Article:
Then carefully pour in 1/3 cup of water to create steam. Immediately cover the pan, reduce the heat to low and allow the Chinese scallion buns to steam for about 10 minutes, or until the water has evaporated. Remove from pan, garnish with sesame seeds and leftover scallion filling, and serve with dipping sauce as desired.
Tips when making Vegan Scallion Buns
- Always check and follow the instructions on the yeast package you’re using for best results.
- Be patient, you will start with a very sticky and lumpy dough, keep on knead until the dough becomes firm and smooth before resting.
- The dough resting time depends on the room temperature and yeast brand used, so check on it regularly. Once it has doubled in size, then you can continue.
- When shaping the buns, refrain from dusting much flour on your work surface. The dough has to be a bit sticky when formed so they do not unravel during steaming.
Storing Vegan Scallion Buns
Store leftover steamed buns in an air-tight container in the refrigerator for up to 5 days. To reheat, add a bit of water in a pan or microwave-safe dish. Then add the buns, cover, and cook until warm.
You can make a batch of these Chinese Scallion Buns and freeze them for 2 months at most. Follow all steps before the steaming part. Arrange the buns in a baking tray with enough space between each to prevent them from sticking to each other. Place the tray in the freezer for an hour to 2 hours. Once they are firmer and not sticky, place them in freezer bags.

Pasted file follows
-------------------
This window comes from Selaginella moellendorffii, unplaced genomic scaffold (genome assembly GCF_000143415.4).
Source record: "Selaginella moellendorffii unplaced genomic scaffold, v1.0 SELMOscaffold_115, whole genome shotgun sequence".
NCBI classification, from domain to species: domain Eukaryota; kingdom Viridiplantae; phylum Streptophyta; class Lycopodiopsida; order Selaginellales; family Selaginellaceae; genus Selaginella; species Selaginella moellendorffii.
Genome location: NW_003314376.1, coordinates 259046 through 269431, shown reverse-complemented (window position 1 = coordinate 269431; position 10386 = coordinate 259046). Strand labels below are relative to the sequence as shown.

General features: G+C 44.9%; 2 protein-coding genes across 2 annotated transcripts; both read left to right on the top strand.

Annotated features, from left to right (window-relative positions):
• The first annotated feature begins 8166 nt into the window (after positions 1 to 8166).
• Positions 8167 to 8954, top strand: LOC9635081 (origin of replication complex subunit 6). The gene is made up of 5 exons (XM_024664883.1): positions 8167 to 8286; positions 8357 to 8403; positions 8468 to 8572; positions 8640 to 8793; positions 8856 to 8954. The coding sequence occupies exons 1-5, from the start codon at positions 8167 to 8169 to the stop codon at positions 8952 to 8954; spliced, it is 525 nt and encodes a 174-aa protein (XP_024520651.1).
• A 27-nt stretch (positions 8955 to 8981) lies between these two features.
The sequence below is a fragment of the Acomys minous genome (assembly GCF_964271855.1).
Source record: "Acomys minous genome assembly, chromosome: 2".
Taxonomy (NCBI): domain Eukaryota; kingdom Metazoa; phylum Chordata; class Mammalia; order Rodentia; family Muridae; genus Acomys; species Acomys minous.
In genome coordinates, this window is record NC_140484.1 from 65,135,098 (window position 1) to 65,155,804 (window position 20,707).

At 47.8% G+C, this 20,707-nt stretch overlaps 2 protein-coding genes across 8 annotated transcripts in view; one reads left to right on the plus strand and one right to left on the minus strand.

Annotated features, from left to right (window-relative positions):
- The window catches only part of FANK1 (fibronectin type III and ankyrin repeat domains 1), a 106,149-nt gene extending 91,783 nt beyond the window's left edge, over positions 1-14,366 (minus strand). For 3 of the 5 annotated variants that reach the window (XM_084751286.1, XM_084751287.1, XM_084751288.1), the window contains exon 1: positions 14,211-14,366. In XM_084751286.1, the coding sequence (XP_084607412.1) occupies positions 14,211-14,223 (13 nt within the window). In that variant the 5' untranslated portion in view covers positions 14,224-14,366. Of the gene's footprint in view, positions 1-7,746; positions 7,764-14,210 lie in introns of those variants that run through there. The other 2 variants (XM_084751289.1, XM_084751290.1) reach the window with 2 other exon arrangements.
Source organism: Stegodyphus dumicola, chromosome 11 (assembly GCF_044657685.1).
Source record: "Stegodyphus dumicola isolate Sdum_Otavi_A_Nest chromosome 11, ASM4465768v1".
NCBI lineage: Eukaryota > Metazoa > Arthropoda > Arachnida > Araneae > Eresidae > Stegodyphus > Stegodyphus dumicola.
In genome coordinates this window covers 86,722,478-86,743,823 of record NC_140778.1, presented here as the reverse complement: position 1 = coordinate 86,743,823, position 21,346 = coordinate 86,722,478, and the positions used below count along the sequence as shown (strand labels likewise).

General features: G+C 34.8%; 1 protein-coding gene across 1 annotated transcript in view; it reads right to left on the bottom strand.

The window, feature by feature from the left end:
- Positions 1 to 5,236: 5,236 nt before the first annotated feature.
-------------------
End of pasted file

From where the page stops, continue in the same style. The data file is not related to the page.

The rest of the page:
You can cook them straight off the freezer once you are ready to enjoy some. No need to defrost or thaw. Just follow the same instructions above to reheat but keep them on the pan or microwave longer.
These Steamed Scallion Buns are:
- Dairy-free (lactose-free)
- Gluten-free possible
- Soft & fluffy
- Beautifully shaped
- Deliciously flavored
- Perfectly pan-steamed
- Fun to make
- A great dish to impress your family and friends
- Perfect as an appetizer, side dish or main course
Here are some of my favorite vegan dumpling recipes to try:
- Japanese Gyoza (Vegan Potstickers)
- Gluten-free Dumplings
- Pan-fried Bao Buns
- Sichuan Spicy Wontons
- Polish Pierogi
- German “Maultaschen”
- Vegan Spinach Ravioli
- Squash Ravioli
- Vegan Tortellini
- Mexican Samosas
- Spanish Empanadas
If you try this recipe for Chinese Steamed Scallion Buns (Huā Juǎn), feel free to leave me a comment and a star rating! And if you take a photo of your flower buns and share it on Instagram, please tag me @biancazapatka and use the hashtag #biancazapatka because I love seeing your remakes! Have fun trying! 🙂
Steamed Scallion BunsAuthor:
- 1 recipe dipping sauce